Hello. We have a 10-year-old female Golden Retriever with cancer. The cancer was diagnosed about a year ago, and is located in her right rear teat. Although the tumor goes up quite a ways internally, it was pretty much in situ and there have been no signs of metastasis. The veterinarian did not want to aspirate or otherwise disturb this tumor for fear of causing any cancer to spread.
We have had the dog visit the vet regularly to keep an eye on the situation, and we have a previously-made appointment in two weeks. Tonight I noticed the the teat is getting larger and harder than it has ever been. The dog is still happy and eating and enjoying life and doesn't appear to be uncomfortable, so there's no immediate problem. Interesting thing is that our other dog, a female lab mix, has suddenly started sniffing the Golden Retriever in the area of the affected teat. This is unusual behavior for the lab mix, and I guess we should have suspected something when this behavior started 3 or 4 days ago.
Our vet talked about surgery should it get to that point, but wanted to leave it alone as long as possible. Chances are that any surgery would just be to relieve discomfort and would probably not prolong life.
Now that we see obvious changes in the affected teat, we're wondering what to expect next. In the short term, will the swelling cause pain? I guess the skin can't stretch forever; could this cause the skin to tear or become irritated eventually? I've also noticed some dampness on her bed at times; could the tumor cause some sort of leaking/drainage? As the situation progresses, aside from the obvious signs of a sick dog, under what other circumstances would we need to call the veterinarian?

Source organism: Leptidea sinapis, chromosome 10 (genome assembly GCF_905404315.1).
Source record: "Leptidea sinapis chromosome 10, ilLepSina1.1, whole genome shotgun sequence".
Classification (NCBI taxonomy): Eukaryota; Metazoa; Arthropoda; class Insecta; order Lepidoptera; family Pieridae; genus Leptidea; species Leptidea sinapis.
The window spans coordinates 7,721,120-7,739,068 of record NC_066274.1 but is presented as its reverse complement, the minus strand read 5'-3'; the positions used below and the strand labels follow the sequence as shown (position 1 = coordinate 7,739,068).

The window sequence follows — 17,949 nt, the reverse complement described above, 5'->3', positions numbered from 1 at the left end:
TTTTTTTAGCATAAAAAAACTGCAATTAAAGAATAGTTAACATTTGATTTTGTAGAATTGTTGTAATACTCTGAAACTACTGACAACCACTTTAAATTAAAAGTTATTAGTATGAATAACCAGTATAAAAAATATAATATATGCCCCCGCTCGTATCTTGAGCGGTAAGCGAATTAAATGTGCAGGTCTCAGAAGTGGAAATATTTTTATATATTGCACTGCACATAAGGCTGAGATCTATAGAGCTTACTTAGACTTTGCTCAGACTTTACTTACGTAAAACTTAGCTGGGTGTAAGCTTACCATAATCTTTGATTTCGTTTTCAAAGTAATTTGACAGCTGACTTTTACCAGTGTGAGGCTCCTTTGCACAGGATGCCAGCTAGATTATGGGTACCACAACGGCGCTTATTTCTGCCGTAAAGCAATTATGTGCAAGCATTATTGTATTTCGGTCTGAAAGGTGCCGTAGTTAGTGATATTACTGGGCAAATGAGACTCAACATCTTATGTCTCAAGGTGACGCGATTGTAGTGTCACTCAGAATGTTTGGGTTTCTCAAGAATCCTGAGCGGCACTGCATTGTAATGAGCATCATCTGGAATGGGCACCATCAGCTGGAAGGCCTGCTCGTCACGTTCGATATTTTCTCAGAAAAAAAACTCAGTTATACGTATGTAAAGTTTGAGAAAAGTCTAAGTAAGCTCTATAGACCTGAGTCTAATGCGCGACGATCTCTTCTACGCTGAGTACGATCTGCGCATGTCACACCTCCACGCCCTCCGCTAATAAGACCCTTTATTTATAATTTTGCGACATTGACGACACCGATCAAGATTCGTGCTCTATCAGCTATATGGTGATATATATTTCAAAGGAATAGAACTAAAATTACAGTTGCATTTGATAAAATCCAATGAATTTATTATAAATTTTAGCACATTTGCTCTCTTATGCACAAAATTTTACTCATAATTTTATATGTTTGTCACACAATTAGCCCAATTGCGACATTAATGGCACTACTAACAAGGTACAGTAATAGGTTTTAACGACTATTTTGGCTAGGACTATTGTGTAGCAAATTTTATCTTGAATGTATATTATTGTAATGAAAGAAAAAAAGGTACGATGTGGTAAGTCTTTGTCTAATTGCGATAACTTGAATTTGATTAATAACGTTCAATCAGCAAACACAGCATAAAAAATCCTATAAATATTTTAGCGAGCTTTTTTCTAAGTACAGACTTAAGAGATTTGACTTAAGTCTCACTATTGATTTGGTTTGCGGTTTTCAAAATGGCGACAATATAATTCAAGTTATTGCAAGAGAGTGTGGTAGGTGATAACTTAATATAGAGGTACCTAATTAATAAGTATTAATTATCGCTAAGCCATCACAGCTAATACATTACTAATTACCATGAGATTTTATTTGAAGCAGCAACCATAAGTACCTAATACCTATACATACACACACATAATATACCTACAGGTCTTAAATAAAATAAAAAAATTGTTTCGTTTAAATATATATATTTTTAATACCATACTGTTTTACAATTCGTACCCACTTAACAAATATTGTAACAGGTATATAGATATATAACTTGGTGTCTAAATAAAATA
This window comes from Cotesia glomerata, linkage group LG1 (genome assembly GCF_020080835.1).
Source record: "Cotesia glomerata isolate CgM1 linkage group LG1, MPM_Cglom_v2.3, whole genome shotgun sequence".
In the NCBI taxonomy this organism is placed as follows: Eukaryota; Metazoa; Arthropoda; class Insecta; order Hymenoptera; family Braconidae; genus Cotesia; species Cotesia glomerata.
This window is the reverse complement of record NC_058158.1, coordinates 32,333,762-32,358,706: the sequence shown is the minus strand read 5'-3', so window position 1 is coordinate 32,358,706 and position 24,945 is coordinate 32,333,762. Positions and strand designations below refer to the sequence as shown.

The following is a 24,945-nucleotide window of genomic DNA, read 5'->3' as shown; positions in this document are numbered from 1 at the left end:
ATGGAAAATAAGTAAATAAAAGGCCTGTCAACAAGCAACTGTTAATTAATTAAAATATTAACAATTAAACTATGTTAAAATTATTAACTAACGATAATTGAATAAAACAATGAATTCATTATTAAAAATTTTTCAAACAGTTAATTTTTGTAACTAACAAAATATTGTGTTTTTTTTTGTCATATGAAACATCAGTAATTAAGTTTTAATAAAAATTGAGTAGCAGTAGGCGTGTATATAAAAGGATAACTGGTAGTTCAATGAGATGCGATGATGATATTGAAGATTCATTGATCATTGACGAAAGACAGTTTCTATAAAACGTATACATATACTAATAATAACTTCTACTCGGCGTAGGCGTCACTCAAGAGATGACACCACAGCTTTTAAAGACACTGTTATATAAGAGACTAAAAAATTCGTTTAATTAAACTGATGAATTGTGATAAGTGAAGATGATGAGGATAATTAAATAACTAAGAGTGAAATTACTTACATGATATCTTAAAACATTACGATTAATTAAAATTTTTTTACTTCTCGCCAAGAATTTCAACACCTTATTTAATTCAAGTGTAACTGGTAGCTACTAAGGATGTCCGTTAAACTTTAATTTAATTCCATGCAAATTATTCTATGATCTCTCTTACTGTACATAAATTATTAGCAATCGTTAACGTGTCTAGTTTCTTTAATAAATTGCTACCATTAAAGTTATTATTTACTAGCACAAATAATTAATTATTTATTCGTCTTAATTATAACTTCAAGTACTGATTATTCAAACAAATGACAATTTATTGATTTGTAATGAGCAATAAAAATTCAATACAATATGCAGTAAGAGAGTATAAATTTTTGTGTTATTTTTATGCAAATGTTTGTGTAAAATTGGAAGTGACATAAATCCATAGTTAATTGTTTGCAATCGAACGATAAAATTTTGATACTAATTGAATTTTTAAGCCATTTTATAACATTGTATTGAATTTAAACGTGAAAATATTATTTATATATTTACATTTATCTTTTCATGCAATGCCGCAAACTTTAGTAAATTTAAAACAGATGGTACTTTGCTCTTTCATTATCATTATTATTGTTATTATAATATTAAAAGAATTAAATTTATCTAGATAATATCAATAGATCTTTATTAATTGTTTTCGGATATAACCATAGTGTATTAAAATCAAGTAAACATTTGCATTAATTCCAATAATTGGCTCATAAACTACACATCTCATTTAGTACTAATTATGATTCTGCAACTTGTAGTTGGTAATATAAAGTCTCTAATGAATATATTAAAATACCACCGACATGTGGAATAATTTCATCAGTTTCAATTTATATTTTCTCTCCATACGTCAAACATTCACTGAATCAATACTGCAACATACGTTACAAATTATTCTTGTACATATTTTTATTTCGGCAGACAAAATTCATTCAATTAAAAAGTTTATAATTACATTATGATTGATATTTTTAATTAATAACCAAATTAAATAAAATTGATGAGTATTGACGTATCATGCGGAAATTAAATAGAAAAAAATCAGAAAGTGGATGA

This dog is a very gentle, friendly old girl who loves attention and affection. I just hate to think about the inevitable.
I am sorry to hear of your dear companions diagnosis with a mammary tumor. In dogs some mammary tumors are benign and others are malignant. An aspiration of the mass can help differentiate the two. A small needle is used to obtain a sample of the mass and a slide is submiited to a pathologist for review. If it is malignant then resection can sometimes lead to a cure. If the tumor is very invasive then the surgery can be fairly involved and should be referred to a boarded veterinary surgeon. You can find qualified surgeons at referral hospitals and veterinary schools.
Mammary tumors, if left untreated, can eventually become necrotic, (they outgrow their blood supply and part of the tumor dies) and the skin over them starts to break down. This can happen even with benign tumors.
Aaspirates, biopsies and surgical resection of mammary tumors does not necessarily lead to the tumor spreading. I have had many patients who have gone on to live many years after mammary tumor removal. ( I myself am I 5 year breast cancer survivor and had a ton of biopsies done before my actual surgery!)
I am sure you have a tremendous trust in your veterinarian but sometimes it can be helpful to get a second opinion. I'm sure they would understand you wanting to do so as this is a very common practice. Especially today when there is so much sophisticated medicine aavailable for our beloved pets. If there is a veterinary school near you or a large referral hospital that would be the place to start.
With regard to your other dogs interest in the tumor area. Necrotic skin can give off an odor that may be the cause of the interest. Also, sometimes the tumors can begin secreting small amounts of milk which could also be the cause of the interest.
Good luck with your pet.